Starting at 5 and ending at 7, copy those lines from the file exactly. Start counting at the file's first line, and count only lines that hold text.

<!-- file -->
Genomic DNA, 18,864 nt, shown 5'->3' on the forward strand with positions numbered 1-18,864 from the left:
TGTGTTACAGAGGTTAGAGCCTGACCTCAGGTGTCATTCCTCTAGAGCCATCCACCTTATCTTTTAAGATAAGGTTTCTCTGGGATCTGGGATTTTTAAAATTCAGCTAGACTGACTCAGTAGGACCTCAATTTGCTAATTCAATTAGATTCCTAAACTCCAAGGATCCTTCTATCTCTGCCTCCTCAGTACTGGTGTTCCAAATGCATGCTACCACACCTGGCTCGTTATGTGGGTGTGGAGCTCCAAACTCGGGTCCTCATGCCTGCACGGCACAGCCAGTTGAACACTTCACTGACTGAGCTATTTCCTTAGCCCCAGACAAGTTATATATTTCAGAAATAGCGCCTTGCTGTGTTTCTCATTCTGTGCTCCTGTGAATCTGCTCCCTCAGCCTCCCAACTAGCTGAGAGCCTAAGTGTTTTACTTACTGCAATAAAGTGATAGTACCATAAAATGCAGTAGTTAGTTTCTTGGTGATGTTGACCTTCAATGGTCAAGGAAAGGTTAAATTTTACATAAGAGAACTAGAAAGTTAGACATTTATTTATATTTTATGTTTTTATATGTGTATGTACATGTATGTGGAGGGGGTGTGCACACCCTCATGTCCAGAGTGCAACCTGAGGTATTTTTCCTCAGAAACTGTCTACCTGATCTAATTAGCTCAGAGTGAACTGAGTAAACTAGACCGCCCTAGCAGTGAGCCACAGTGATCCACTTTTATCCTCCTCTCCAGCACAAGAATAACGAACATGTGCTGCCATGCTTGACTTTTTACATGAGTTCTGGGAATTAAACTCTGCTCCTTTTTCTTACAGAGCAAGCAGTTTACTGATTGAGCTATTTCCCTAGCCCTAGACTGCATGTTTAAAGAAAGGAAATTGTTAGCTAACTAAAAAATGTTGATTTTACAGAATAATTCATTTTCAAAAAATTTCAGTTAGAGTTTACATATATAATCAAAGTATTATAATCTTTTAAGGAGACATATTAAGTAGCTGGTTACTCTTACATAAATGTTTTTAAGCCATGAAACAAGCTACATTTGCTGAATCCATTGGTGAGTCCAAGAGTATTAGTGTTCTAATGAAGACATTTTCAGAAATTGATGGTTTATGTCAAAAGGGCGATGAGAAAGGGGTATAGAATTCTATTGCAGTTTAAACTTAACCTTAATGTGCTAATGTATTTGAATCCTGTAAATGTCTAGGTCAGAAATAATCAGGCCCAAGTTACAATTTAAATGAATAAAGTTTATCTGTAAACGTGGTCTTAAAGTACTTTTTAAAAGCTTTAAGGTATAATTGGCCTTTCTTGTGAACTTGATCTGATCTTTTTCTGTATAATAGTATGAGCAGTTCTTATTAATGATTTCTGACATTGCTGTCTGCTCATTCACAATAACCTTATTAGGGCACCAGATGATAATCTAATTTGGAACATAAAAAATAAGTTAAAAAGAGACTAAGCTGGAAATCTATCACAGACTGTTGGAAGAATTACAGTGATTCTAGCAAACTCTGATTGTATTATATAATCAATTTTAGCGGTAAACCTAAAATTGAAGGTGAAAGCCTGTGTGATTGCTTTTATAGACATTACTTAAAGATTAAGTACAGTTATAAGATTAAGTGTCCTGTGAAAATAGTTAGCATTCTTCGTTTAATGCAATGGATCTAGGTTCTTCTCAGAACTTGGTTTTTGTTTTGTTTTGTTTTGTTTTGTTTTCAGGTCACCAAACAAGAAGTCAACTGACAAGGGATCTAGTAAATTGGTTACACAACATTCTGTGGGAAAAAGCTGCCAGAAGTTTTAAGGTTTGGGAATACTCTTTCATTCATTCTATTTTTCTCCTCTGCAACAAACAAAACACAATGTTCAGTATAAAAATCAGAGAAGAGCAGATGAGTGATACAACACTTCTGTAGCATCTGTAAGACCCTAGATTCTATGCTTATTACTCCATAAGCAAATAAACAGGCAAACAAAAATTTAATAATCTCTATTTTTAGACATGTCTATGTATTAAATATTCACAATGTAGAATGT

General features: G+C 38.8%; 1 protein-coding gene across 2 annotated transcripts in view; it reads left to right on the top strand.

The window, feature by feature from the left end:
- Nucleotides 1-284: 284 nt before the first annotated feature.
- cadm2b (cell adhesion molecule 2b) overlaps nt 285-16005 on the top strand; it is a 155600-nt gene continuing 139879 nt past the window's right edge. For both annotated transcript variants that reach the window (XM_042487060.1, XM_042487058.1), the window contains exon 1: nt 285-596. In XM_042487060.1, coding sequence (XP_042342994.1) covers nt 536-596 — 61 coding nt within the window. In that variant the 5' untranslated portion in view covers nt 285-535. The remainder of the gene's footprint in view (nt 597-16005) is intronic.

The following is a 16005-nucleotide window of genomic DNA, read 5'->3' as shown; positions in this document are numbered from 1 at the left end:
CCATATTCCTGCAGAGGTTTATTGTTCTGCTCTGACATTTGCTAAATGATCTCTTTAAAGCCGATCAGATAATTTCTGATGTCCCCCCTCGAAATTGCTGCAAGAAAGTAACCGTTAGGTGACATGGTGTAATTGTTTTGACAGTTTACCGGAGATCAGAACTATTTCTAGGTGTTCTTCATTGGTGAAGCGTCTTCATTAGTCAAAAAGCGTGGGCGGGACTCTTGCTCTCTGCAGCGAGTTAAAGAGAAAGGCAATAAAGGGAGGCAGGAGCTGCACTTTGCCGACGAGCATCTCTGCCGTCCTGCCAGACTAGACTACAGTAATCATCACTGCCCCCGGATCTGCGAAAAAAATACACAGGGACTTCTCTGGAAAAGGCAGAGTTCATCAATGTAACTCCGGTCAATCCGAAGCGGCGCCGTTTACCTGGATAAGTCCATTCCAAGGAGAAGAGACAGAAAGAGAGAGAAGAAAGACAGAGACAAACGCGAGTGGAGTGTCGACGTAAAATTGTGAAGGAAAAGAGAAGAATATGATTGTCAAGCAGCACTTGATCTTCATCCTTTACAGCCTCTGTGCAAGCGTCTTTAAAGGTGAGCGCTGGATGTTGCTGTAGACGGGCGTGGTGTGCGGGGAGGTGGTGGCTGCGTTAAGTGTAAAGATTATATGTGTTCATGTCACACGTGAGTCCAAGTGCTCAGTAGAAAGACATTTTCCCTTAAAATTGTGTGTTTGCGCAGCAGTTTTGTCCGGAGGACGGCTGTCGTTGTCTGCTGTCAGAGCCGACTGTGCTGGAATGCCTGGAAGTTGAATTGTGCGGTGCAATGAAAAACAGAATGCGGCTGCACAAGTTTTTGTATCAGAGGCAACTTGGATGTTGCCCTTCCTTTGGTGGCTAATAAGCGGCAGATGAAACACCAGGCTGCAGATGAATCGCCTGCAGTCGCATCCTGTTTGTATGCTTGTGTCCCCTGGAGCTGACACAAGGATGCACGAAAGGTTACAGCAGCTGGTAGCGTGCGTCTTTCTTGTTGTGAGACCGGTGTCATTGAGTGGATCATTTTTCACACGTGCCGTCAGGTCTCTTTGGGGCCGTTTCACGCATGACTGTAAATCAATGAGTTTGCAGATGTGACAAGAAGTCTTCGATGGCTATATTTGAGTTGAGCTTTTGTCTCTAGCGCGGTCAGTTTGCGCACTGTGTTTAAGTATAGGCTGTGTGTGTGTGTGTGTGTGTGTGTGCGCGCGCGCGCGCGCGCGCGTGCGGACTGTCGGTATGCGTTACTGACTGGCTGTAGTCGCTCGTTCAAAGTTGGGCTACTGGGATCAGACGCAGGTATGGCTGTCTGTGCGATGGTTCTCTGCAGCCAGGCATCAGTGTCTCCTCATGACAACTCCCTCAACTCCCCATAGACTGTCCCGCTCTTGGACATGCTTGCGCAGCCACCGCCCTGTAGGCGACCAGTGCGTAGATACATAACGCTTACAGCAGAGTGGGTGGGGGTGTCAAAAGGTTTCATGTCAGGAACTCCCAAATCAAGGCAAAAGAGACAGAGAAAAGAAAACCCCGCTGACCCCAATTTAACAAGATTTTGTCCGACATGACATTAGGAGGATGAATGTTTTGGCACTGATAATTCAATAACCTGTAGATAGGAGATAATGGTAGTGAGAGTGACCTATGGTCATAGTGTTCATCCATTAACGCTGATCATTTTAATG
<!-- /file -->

- Nucleotides 1-284: 284 nt before the first annotated feature.
- cadm2b (cell adhesion molecule 2b) overlaps nt 285-16005 on the top strand; it is a 155600-nt gene continuing 139879 nt past the window's right edge. For both annotated transcript variants that reach the window (XM_042487060.1, XM_042487058.1), the window contains exon 1: nt 285-596. In XM_042487060.1, coding sequence (XP_042342994.1) covers nt 536-596 — 61 coding nt within the window. In that variant the 5' untranslated portion in view covers nt 285-535. The remainder of the gene's footprint in view (nt 597-16005) is intronic.

The following is a 16005-nucleotide window of genomic DNA, read 5'->3' as shown; positions in this document are numbered from 1 at the left end: